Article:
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Final Environmental Modeling

Final Environmental Modeling

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CSpryFinal5 Presentation Transcript

  • 1. Storm Water Modeling using the Curve Number Runoff Method Town Creek Watershed - Salisbury NC Presented by: Chris Spry 12.17.10
  • 2. Context of Problem
    • Land use change alters the hydrology of an area and can increase storm water runoff and flooding hazards.
    • Increasing impermeable surfaces (parking lots, roads, and buildings) has an additive effect.
    • Decreasing natural areas such as forests, open grassy areas, and misuse of flood plains also increase risk
    • The Town Creek Watershed (part of the Yadkin River basin), located in Salisbury, NC is a prime example of these changes.
  • 3.  
  • 4. Project Objectives
    • Model land use change between the years of 1978 and 2010 within the study boundaries.
    • Determine the percentage of land uses (forest, open space, and urban space) in this area within these time periods.
    • Calculate the change in land uses and storm water runoff over this time period.
    • Evaluate the usefulness of this method for use in an urban area
  • 5. Methods (Data Collection)
    • DEM (Digital Elevation Model) obtained from City of Salisbury GIS Division
    • Soil Data obtained from Rowan County
    • Aerial Imagery from 1978 obtained from City of Salisbury GIS Division
    • Satellite Imagery from 2009 obtained from City of Salisbury GIS Division
    The following data was required to complete the project:
  • 6.  
  • 7. 1978 Aerial vs. 2009 Satellite Imagery Zoomed
  • 8. Methods (Incorporate data into GIS)
    • DEM was used to create data involving flow direction , and flow accumulation to create stream channels.
    • Imagery was digitized and clipped to create two land cover maps for 1978 and 2009.
    • Soil Data was clipped for the study area and grouped in to Hydro groups ( A-D ) (A = low runoff potential and D = higher runoff potential.)
    • 4 inch Rainfall map was created using flow direction and accumulation techniques.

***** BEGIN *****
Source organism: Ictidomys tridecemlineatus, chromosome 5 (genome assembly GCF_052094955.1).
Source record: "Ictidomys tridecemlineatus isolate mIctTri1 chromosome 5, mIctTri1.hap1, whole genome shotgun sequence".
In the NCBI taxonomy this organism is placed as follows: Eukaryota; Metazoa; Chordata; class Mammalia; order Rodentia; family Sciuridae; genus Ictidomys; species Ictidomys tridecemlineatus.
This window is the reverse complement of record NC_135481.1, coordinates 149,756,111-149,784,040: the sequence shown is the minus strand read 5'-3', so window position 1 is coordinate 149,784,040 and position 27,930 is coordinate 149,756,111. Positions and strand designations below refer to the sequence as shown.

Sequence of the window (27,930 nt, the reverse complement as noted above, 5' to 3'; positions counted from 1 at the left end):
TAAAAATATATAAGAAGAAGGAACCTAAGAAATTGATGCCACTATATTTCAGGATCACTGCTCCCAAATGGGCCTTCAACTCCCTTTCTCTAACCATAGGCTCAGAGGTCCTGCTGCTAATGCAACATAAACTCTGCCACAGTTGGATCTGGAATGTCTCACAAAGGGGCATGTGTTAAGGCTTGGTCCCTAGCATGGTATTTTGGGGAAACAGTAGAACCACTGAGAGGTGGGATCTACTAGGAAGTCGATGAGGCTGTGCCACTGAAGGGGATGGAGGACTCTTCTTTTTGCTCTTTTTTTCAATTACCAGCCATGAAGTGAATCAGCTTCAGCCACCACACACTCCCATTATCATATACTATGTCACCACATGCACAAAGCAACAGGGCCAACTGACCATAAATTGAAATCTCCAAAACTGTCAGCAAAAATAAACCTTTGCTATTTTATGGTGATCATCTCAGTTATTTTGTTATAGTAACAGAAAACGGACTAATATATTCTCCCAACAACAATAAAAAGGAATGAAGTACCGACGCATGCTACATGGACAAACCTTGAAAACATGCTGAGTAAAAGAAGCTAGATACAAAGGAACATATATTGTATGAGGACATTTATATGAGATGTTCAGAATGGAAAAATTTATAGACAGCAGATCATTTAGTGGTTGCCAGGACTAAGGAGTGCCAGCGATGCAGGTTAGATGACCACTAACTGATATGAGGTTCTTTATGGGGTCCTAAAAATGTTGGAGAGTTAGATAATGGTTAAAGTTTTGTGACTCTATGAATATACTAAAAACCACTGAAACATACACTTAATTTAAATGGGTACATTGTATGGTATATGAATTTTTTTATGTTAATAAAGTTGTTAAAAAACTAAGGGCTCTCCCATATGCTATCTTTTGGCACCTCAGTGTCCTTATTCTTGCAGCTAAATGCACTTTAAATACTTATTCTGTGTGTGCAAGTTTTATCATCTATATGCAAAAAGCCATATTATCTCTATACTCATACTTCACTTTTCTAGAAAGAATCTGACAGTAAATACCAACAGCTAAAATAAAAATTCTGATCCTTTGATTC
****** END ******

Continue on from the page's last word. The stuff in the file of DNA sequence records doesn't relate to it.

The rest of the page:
• The Curve Number Runoff ( CNR) Equation was used to show runoff totals for both time periods
    • The higher the CN , the higher potential for runoff
  • 9. Methods: (CRN) Equation
    • Q = (P - I a ) 2
    • P - I a + S
    • Q = runoff
    • P = precipitation
    • S = potential maximum soil moisture retention after runoff begins
    • I a = initial abstraction, basically the amount of water before runoff , such as infiltration , or interceptance by vegetation.
    • I a is the percentage of S: I a = 0.2S
    • Q is then:
    • Q = (P - 0.2S ) 2
    • (P + 0.8S)
    • The Curve Runoff Number , CN is then related:
    • S = 1000 - 10
    • CN
  • 10. Results Land Use Statistics for the year (1978) Forest = 53% Open Space = 40% Urban = 7% Flow Accumulation at Innes St. point from a 4 inch rainfall: 78,592 Land Use Statistics for the year (2009) Forest = 50 % Open Space = 35% Urban = 15% Flow Accumulation at Innes St. point from a 4 inch rainfall: 92,131 Land Use Change between 1978 and 2009 Forest = -3% Open Space = - 5% Urban = +8%
  • 11. Project Significance and Encountered Issues
    • Projects like this one can be significant because they reinforce what is already known about the impacts of urbanization on storm water runoff.
    • Knowledge has been used in the development of storm water retention ponds.
    • From this example, downstream development which is near the floodplain has been removed over the years and discouraged .
    • This next slide shows a couple issues I encountered: My evaluation is that the CNR Method would work better for areas with greater change in elevation and less urbanized environments.
  • 12.  
  • 13. Thanks for your attention! Questions?